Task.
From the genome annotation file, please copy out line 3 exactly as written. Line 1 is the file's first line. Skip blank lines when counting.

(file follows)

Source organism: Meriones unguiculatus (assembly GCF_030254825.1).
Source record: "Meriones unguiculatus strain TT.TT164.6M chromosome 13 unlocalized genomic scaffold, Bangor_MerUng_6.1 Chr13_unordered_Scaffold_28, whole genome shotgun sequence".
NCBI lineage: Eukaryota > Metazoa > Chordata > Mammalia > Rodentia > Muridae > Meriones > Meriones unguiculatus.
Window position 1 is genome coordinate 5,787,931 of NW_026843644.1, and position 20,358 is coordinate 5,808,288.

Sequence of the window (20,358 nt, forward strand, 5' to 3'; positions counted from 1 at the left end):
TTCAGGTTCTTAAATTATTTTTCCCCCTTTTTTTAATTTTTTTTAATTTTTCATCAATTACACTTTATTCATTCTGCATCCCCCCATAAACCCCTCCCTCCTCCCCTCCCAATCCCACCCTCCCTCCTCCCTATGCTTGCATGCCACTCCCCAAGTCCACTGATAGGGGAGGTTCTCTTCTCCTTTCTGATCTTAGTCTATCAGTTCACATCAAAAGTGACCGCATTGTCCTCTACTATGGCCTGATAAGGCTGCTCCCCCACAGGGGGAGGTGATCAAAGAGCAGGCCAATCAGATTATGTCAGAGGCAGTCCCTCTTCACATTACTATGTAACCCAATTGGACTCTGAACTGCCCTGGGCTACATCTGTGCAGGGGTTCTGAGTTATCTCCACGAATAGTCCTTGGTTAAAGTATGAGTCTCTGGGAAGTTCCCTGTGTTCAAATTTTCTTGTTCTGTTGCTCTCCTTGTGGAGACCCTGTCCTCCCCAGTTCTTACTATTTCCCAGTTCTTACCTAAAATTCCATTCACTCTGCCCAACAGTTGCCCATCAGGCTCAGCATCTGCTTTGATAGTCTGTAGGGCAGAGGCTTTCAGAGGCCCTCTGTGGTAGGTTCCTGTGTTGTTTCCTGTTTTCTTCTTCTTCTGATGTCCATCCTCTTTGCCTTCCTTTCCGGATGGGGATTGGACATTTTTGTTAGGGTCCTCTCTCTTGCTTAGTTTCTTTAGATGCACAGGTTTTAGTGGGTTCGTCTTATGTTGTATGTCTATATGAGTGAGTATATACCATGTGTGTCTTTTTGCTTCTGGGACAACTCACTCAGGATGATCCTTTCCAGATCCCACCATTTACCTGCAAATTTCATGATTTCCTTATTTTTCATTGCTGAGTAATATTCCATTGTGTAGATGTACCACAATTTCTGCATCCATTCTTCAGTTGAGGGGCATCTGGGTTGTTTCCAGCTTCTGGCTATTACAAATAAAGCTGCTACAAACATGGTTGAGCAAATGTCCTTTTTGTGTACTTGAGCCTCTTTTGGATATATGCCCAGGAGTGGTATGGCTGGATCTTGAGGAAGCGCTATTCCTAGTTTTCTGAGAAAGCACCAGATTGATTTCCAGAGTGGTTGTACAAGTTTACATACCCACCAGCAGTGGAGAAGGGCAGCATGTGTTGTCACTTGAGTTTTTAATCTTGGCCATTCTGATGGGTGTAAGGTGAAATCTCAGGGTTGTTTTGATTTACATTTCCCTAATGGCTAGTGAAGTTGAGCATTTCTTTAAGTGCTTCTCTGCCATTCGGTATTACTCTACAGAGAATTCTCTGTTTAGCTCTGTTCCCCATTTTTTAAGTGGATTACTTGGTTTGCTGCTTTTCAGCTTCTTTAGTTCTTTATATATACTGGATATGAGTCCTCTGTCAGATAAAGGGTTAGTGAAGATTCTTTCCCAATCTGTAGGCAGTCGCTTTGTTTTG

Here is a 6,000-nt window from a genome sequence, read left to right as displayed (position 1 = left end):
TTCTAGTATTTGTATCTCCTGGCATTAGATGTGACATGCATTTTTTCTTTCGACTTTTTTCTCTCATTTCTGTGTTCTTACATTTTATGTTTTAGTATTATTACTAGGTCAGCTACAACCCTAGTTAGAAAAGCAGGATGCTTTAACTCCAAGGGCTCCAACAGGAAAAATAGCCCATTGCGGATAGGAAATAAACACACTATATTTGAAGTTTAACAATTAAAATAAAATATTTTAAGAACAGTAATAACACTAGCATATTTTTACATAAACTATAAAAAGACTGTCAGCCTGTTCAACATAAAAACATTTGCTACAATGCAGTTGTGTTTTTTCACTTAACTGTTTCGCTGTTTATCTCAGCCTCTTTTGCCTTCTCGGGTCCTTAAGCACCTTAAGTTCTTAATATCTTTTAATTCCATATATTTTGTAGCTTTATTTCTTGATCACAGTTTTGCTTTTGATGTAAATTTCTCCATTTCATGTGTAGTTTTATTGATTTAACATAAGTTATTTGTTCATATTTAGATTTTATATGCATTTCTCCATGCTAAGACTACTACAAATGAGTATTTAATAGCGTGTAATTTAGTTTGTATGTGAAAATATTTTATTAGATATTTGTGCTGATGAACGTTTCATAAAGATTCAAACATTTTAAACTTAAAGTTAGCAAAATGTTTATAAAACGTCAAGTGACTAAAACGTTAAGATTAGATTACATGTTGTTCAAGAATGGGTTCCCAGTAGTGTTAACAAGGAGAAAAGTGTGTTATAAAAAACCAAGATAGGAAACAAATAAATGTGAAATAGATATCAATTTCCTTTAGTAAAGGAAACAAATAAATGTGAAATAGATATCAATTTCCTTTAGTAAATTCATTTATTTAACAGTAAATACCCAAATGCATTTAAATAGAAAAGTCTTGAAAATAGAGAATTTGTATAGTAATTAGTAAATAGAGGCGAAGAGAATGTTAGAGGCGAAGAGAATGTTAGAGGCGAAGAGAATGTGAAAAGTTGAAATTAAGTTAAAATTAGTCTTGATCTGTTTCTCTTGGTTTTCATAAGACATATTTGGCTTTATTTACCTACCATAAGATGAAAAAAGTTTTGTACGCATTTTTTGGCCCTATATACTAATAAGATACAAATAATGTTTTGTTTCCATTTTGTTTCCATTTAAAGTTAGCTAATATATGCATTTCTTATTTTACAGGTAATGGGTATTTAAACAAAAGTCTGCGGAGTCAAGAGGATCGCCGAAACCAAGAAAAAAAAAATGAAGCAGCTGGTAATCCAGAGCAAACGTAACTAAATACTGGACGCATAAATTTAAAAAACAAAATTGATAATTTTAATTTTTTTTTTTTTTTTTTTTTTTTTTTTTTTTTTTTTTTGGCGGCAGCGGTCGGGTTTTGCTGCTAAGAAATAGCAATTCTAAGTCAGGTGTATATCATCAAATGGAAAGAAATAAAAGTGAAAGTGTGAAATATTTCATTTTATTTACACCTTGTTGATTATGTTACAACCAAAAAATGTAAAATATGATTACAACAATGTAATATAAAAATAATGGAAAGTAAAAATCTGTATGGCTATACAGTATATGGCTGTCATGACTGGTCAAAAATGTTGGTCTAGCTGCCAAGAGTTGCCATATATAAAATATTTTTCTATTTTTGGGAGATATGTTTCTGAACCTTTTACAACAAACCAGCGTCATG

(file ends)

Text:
NCBI lineage: Eukaryota > Metazoa > Chordata > Mammalia > Rodentia > Muridae > Meriones > Meriones unguiculatus.